87% Of Customers Believe Data Privacy Is A Right Not A Privilege: Study

87% Of Customers Believe Data Privacy Is A Right Not A Privilege: Study

Depending on age, geographic location and experience, consumers have various levels of understanding about how their personal data is used and protected, and different tolerance levels about sharing it.

As a result, new laws and regulations for data privacy are emerging to govern how organisations collect and use consumer data, which will have a significant impact on marketing organisations in every industry. Today’s marketers are questioning what data they can legally collect, store and use – and how will they provide value and establish trust among a consumer audience that is bombarded with stories about data breaches and identity theft?

One thing that remains clear is that it is critical brands focus their privacy initiatives well beyond meeting the minimum legal requirements, educate and empower their consumers by being transparent and proactive, and deliver tangible value in exchange for personal data.

iProspect has released key findings from its latest global survey on data privacy.  The survey was conducted online with 23,867 responses from 16 countries across APAC, Africa, North America, South America and the European Union.

Ten key findings to come out of the research are:

  • 87 per cent of respondents say they believe data privacy is a right, not a privilege.
  • Nearly half (49 per cent) think data privacy is a shared responsibility among businesses, individuals, governmental bodies and technology innovators.
  • Consumers in EMEA are more concerned about data privacy than consumers in other regions.
  • The vast majority (91 per cent) are concerned about the amount of data companies can collect about them.
  • 64 per cent are concerned about the amount of data being collected, and of those with concerns, 72 per cent have stopped using a product or service because of those concerns.
  • 88 per cent have either refused to give or provided false information when asked to provide personal information.  Data security being the main reason.
  • Only 24 per cent see the value of personalisation as the result of sharing data, and just 15 per cent feel they’re getting good value from granting access to their data.
  • Millennials see more value in personalisation and expect to get more from agreeing to share their personal data than consumers in other groups.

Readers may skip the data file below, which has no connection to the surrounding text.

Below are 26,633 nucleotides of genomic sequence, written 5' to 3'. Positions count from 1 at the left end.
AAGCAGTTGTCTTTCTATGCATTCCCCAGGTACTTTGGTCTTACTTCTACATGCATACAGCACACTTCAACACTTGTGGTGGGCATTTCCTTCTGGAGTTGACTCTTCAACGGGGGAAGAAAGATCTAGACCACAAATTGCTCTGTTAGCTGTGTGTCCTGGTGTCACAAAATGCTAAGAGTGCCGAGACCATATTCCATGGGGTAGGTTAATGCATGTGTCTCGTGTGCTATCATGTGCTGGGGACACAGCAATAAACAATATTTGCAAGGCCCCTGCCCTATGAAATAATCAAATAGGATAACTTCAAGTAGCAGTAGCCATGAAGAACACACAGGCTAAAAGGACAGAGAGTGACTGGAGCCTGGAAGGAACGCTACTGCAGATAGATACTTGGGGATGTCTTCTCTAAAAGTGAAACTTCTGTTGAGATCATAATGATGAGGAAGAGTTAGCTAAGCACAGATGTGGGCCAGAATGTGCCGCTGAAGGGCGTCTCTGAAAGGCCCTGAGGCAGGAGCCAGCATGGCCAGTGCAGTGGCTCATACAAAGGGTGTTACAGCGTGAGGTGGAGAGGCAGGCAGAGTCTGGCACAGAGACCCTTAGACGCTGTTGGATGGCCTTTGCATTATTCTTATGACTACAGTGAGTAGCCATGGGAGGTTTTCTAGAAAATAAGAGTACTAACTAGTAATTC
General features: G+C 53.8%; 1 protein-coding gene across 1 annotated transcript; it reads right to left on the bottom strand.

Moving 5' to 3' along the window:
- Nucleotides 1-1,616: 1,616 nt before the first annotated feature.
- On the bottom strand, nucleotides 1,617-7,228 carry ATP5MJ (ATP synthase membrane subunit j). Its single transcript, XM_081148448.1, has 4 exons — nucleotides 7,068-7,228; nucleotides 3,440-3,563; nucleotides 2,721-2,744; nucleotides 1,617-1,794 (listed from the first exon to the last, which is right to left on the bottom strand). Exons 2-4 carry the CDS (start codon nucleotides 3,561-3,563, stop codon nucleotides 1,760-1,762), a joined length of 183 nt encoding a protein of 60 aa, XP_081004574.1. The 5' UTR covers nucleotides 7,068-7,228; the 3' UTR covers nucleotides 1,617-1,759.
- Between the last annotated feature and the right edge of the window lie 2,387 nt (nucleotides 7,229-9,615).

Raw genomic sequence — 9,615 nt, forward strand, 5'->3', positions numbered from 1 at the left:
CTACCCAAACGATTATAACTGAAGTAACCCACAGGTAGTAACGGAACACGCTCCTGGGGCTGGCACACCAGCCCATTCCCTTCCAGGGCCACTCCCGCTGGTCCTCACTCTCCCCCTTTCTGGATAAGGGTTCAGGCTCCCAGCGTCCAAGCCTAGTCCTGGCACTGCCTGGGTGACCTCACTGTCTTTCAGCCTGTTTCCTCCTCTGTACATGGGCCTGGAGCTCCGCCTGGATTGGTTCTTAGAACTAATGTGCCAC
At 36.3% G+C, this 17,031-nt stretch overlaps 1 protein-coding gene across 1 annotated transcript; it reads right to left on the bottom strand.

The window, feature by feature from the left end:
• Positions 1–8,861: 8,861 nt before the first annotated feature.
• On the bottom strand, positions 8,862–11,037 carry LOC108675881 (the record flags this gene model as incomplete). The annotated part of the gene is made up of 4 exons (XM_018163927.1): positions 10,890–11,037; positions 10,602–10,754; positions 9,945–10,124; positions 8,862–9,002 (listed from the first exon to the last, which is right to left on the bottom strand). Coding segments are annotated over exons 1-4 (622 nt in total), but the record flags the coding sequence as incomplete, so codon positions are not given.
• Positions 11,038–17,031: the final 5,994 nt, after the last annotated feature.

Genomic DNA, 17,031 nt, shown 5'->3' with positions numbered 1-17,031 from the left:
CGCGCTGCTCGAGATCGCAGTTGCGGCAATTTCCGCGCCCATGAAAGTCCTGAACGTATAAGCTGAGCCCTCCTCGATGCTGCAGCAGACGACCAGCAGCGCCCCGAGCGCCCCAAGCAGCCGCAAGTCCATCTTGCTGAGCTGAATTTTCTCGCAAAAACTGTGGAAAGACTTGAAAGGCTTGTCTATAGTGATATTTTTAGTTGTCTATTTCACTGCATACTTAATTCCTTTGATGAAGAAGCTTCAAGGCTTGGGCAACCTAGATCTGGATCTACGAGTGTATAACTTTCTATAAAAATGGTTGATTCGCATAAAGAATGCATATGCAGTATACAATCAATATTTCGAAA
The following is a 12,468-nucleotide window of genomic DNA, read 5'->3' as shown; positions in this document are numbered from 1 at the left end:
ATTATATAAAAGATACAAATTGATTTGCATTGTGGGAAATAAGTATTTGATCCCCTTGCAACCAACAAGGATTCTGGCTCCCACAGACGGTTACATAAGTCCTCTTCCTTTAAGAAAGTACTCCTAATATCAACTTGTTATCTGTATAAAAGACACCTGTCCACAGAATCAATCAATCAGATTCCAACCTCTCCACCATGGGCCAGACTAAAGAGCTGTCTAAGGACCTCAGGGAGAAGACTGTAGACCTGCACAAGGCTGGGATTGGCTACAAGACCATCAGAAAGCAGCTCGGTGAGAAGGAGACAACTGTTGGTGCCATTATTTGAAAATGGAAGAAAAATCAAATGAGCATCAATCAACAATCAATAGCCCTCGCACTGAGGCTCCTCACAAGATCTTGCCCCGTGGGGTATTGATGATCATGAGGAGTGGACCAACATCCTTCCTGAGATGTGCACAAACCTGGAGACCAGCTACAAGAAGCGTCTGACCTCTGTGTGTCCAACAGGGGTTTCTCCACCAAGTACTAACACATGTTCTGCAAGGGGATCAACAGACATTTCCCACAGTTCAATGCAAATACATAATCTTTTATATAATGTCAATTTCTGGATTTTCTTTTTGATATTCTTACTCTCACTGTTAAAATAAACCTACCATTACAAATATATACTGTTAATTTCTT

• 85 per cent say their relationship with a company changed following a data breach, and 65 per cent said they stopped doing business with that company altogether.
  • 91 per cent who experienced a data breach reported decreased levels of trust with the companies involved.

For Australian marketers, it is important to see what the attitudes in other parts of the world are as they can have a direct impact. GDPR changed the way some businesses in Australia recorded and held data about users as the law goes beyond the EU.

“We know that the ACCC Digital Platforms Report highlighted the “lag” of privacy laws in Australia compared to other countries and have recommended they are closer in line with both GDPR and that another review is due next year into whether any improvements to the privacy act are required. Nevertheless, brands in Australia are having to change their privacy policies anyway, before legislation changes occur in Australia,” said iProspect national head of analytics & measurement Thomas Galluzzo.

“Brands in Australia need to also start thinking about “zero party data” this is data that the user has provided themselves around their own preference not inferred like first party data. We know that people in marketing love a buzzword, but brands do need to have a think about ways to make some of the data collected specifically entered by the user. Users actually want personalisation, especially loyal customers, and therefore it is important to ensure data that is held about them is data they have shared with you.”


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